Friday, 31 October 2014

Slaughterhouse Five - Kurt Vonnegut Jr

SLAUGHTERHOUSE FIVE - 
KURT VONNEGUT JR

Slaughterhouse Five by Kurt Vonnegut Jr is a work of genius. It's a work of art that has the power to disturb. It's as simple as that.
Not everyone would agree with this, of course, and there are some who would even have a problem with the book, not least Kurt Vonnegut Jr himself although the problem he had with it was unlike anyone else’s. Slaughterhouse Five, you see, is about the destruction of the German city of Dresden during World War Two and from it Vonnegut made a substantial amount of money and became an internationally known writer of repute. To Vonnegut this meant that for the thousands upon thousands of people killed in the Dresden blitz, he was the only one in the world who had actually gained anything from it. There are some, of course, who would argue that Dresden's destruction hastened the end of the war; meaning the whole world gained from it but... but... but what can you say to that? There are no words. And this, precisely, is what Slaughterhouse Five communicates: There are no words.


Vonnegut was a serving soldier during World War Two and along with British, Russian, and fellow American soldiers was held captive in Dresden by the Germans. Dresden at that time was of little military significance and had even become a destination for refugees seeking a kind of sanctuary. For three days in February of 1945 British and American planes conducted an all-out attack on the city, dropping tons of bombs and incendiary devices upon it with the planned intention of razing it to the ground and inflicting mass civilian death. The incendiary devices whipped up massive fire storms that swept through the city, sucking the air away and reducing anything that would burn to ash or charcoal. Dresden was turned into a hellish inferno.
Vonnegut, along with his fellow American prisoners and their German guards were sheltered in an old abattoir called Schlachthof-funf - in English, Slaughterhouse five - which by some miracle was one of the very few places in Dresden that withstood the fires. When the bombing ceased they left the shelter only to find that Dresden - famously known as being a city of refined culture - was now, in the words of Vonnegut "like the moon". Everything was dead. What was once men, women, children and babies was now charcoaled stumps. Thousands upon thousands upon thousands of charcoaled stumps.

This was no longer war. This was beyond any such description. There was no valour here, no bravery, no heroism, no morality. This was the greatest massacre in European history. This was beyond a war crime, beyond madness, beyond imagination. Beyond words.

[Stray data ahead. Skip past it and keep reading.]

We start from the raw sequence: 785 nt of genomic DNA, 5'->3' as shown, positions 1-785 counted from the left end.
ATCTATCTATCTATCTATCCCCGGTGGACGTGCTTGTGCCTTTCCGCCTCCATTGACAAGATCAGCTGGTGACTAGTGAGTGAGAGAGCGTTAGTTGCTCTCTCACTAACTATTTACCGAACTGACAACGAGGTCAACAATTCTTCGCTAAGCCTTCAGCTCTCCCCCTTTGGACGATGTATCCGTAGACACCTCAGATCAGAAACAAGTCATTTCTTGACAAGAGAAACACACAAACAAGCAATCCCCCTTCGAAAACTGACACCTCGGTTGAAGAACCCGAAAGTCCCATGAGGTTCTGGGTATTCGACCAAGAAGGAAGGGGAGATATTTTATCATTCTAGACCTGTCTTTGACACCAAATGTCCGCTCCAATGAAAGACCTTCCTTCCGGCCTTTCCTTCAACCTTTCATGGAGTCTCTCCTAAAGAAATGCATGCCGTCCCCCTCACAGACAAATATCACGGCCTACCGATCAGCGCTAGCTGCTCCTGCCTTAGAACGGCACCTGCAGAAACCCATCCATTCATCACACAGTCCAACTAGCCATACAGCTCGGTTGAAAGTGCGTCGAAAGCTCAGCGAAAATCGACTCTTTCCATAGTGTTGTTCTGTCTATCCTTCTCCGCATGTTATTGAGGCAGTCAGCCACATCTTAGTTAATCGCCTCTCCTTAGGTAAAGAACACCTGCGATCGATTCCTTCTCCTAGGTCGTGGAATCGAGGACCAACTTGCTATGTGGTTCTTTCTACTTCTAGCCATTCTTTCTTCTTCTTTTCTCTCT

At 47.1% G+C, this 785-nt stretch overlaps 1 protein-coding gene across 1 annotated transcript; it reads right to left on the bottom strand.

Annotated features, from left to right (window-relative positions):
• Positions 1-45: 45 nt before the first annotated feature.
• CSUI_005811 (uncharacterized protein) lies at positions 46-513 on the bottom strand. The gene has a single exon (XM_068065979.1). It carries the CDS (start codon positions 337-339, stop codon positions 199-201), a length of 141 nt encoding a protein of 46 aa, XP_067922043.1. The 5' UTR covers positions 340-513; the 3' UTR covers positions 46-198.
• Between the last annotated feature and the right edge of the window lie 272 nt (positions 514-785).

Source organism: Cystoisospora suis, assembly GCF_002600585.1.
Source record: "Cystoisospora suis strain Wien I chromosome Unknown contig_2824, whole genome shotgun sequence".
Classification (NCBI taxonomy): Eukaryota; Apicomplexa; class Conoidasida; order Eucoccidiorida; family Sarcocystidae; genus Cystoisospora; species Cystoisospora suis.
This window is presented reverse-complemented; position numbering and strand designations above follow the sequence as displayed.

Vonnegut tells us in Slaughterhouse Five that he'd been wanting and trying to write about his experience in Dresden for years but had always been stuck for words; finally, only succeeding and brilliantly so when he became unstuck.
He relays his story through a fictional character by the name of Billy Pilgrim who, finding life meaningless even before Dresden has become unstuck in time and now ricochets between periods, episodes and events like a proverbial pinball. Everything is connected yet simultaneously disconnected. There is no sense and even less meaning. One moment he's on honeymoon with his wife, the next he's a little boy being thrown into the deep end of a swimming pool by his father. One moment he's visiting his decrepit mother in an old peoples home, the next he's at his wedding anniversary party with a fictional writer of science fiction books called Kilgore Trout. One moment he's in Dresden, the next he's in a glass cage on a planet called Tralfamadore being observed by aliens like a specimen in a zoo.
Every event is equally credible yet at the same time equally incredible. If such an event as the burning of Dresden has happened in his life then why not such an event as being in a zoo on another planet? Birth, time, place and death are simply moments like beads on a string, with no real beginning and no end. He's forever a little boy being thrown into a swimming pool and he's forever on honeymoon with his wife. He's forever in a glass cage on another planet and he's forever present whilst Dresden burns.


Slaughterhouse Five isn't a difficult book to read at all but there's so much going on in it that the only way to do it justice is for anyone to read it themselves and then make of it what they will. At one point in the book, Billy Pilgrim has committed himself to a veterans psychiatric hospital because he feels he's going crazy. In the bed next to him is another former soldier who tells Billy that everything there was to know about life was in The Brothers Karamazov by Feodor Dostoevsky, adding "But that isn't enough anymore". When Billy is asked about the war a thought occurs to him that he thinks would make a good epitaph: 'Everything was beautiful and nothing hurt'. Vonnegut himself then interjects into the story and says "and for me, too", causing the narrative to be further fragmented. He does it again when Billy is entering a latrine where his fellow American prisoners are being sick and excreting profusely. "That was I." Vonnegut writes. "That was me. That was the author of this book."
Every time death is mentioned, Vonnegut writes 'So it goes', creating a catchphrase that crops up throughout the whole book. This, along with 'Everything was beautiful and nothing hurt' has been turned into popular choices for tattoos, and when something like that occurs - for my money - it's always a sign of cultural significance. How many other books are there that have inspired tattoos?